During election years or when the UN is in session, town cars fill the courtyard and the line-up outside Le Perigord, the old-guard French restaurant up the block. The inhabitants of River House continue to be a mix of finance, politics and society. They include longtime residents, Henry and Nancy Kissinger; and William McCormack Blair, Jr, former ambassador to Denmark and the Phillipines, and his socially prominent wife, Deeda. Muriel Siebert, the first woman to buy a seat on the NYSE, was also a groundbreaker at The River Club. One of the most impressive apartments at River House is the duplex tower home of former WorldCom CEO Francesco Galesi. The eight-bedroom apartment has 66-feet of river frontage, 11-foot ceilings and 360-degree views.

Tower of River House

The 26-Story Tower

You will rarely see an apartment in River House advertised for sale; many residences change hands privately. The board is so publicity shy that their by-laws disallow listing brokers from mentioning the name of the building or street address. Among current offerings is the 15-room apartment of romance novelist Barbara Taylor Bradford is now offered at $15.9 million. It has four bedrooms, each with a dressing room and bath.

It takes more than a great deal of money—the cash requirement is 50 percent—to be accepted by the board. River House was thrust into the spotlight in 1980 when Gloria Vanderbilt was not even granted her board interview and sued the board, lodging a complaint with the Commission on Human Rights, claiming that her friendship with the entertainer Bobby Short had exposed her to discrimination. In the 1970’s, Diane Keaton, who had been dating Woody Allen at the time, was turned down at River House. It is rumored that Richard Nixon was also refused.

New Dead End Sign

Fair Warning on East 52nd Street

I was fortunate to gain access to River House from Alexandra Penney, who was then riding high as a best-selling author. The former editor of Self magazine had agreed to chat with me in her riverfront apartment. I remember walking through an elegant lobby with glossy black floors and being shown to a bank of private elevators. The doors opened directly into Penney entrance hall, paneled in gleaming pearwood.

Penney sold her apartment in River House long before losing all her savings to Bernie Madoff. She has written about this in The Daily Beast, describing herself as a “bag lady”. Other River House denizens may have met a similar fate, but somehow I doubt it. As one resident said, dismissing the Vanderbilt contretemps, “we’re not one of your chichi buildings; we don’t like the limelight”.

8 Comments

  1. barryblogs wrote:

    Wow–another great inside story! I’ve always wondered about the history of River House, and you’ve really brought it to life, right along with the great classic ’37 film. This piece is dead-on!

    Tuesday, February 22, 2011 at 8:55 pm | Permalink
  2. Chris Stromee wrote:

    River House is about as elite as you can get. What fun to think that the characters in The Women might have been inspired by its female residents!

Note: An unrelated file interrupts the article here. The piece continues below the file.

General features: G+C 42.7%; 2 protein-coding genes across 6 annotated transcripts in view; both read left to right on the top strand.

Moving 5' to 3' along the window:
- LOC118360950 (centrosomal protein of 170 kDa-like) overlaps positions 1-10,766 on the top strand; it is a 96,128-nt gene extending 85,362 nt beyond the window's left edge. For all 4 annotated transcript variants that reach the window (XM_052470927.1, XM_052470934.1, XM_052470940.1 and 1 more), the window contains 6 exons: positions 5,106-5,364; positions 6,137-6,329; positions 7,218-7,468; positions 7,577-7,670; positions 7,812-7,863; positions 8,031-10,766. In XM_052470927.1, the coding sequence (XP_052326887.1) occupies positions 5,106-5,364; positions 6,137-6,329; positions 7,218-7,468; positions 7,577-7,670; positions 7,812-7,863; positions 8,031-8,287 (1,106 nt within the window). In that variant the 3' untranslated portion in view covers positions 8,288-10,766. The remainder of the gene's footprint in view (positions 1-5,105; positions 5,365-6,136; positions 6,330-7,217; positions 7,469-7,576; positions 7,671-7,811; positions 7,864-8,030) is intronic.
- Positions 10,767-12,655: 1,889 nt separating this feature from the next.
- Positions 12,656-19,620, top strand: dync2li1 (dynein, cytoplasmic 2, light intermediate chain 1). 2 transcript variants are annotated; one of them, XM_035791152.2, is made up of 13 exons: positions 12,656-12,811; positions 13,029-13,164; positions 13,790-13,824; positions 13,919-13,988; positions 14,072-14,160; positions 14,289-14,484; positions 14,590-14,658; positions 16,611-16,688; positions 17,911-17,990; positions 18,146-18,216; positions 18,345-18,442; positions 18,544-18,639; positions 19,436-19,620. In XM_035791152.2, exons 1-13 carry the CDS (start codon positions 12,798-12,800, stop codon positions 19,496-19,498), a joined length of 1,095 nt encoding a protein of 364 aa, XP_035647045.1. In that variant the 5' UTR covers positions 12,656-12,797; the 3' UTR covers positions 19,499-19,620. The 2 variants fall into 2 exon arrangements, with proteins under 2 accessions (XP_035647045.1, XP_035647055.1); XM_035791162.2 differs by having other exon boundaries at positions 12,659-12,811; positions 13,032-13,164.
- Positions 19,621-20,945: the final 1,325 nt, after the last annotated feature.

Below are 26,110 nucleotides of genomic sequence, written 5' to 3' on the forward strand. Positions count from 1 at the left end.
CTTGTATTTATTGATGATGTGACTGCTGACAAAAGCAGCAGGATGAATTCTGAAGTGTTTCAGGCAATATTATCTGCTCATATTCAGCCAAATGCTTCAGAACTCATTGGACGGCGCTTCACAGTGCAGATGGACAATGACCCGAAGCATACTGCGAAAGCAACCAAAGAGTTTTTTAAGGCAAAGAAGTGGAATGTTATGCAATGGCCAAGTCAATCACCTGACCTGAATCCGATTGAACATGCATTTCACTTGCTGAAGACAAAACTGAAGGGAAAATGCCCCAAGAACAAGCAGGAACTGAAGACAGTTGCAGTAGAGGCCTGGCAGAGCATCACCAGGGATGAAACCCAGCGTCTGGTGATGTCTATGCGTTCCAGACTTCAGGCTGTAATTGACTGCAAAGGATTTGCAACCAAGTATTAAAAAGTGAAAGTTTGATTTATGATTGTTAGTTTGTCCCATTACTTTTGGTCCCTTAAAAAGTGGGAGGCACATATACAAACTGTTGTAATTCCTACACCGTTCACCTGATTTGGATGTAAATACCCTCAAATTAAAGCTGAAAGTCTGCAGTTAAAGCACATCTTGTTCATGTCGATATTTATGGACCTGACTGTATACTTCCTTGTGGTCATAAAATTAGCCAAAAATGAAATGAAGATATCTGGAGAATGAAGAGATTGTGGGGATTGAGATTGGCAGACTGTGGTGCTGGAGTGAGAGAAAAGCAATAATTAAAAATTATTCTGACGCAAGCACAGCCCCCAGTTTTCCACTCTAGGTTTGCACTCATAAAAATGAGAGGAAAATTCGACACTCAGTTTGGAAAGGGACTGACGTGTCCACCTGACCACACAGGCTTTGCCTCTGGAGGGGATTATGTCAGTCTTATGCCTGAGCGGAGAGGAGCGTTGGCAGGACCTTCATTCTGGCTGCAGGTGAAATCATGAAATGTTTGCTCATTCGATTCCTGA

Wednesday, February 23, 2011 at 11:30 pm | Permalink
  3. DLM & GAS wrote:

    Another wonderful story…a peek into the lifestyles of the exclusive few. Our favorite neighborhood in Manhattan comes to life in your story. We remember seeing Henry Kissinger arriving at River House in his limo when we discovered this hidden gem, driving home one night to 61st Street.

    Saturday, February 26, 2011 at 9:59 pm | Permalink
  4. Sandi Flocken Ashton wrote:

    Great article. My father worked at The River Club, early 1930′s. Both parents spoke of this club often as I was growing up. Wish I had even more information about it.

    Saturday, December 7, 2013 at 5:03 pm | Permalink
  5. Mark wrote:

    River House is definetely underrated at the moment.If one factors in architecture and amenities, it might just be the finest prewar apartment house in the City…
    I do have to tell you though, there were no 19 room apartments on Park Ave selling for 20,000$ in the 1930s…
    The top prices back then were in the 200-300,000% range (in premier buildings on Fifth and Park Ave’s).

    Wednesday, December 31, 2014 at 7:36 pm | Permalink
  6. Andrew Kay wrote:

    Thank you for contributing this valuable information. Please forgive the belated reply, as a I am returning to this blog after a long absence. Using 1020 Park Avenue as an example, the duplex penthouse was purchased by Samuel Kress, of the five-and-ten-cent chain, for $150,000 in 1925. However, other apartments in the building ranged from $40,000 to $120,000. At the depths of the Depression in the Thirties, some of those $40,000 apartments could possible have been purchased for half that amount. However, these were most certainly not the 19 room ones!

    Wednesday, June 24, 2015 at 4:07 pm | Permalink
  7. Mark wrote:

    I have the original selling brochures of prime Park & Fifth Ave co-ops from the late 1920s.It is true that there were relatively few apartments priced at more than 100,000$
    back then.The top price at 740 Park was 250,000.At 834 Fifth Ave it was 270,000.At 960 Fifth the highest priced was a staggering 450,000$.At 2East 67th street the PH cost 310,000 $. Obviously these are 15+ room units on high floors , not all the units in these structures cost that much, but most were definetely above 70,000$.
    But you are right in the Depression many of these could be rented at quite low rates.As a rule of thumb however , the rent was about 10% of the selling price.So a 200,000 duplex at 834 Fifth was generally leased for about 20,000$/year.
    Thank you for replying.

    Thursday, June 25, 2015 at 3:26 am | Permalink
  8. Andrew Kay wrote:

    Those brochures must be fascinating. I am aware of the 17-room apartment at 960 Fifth, which sold for $450,000 in 1929. Thanks for all the great information!

    Thursday, June 25, 2015 at 7:39 am | Permalink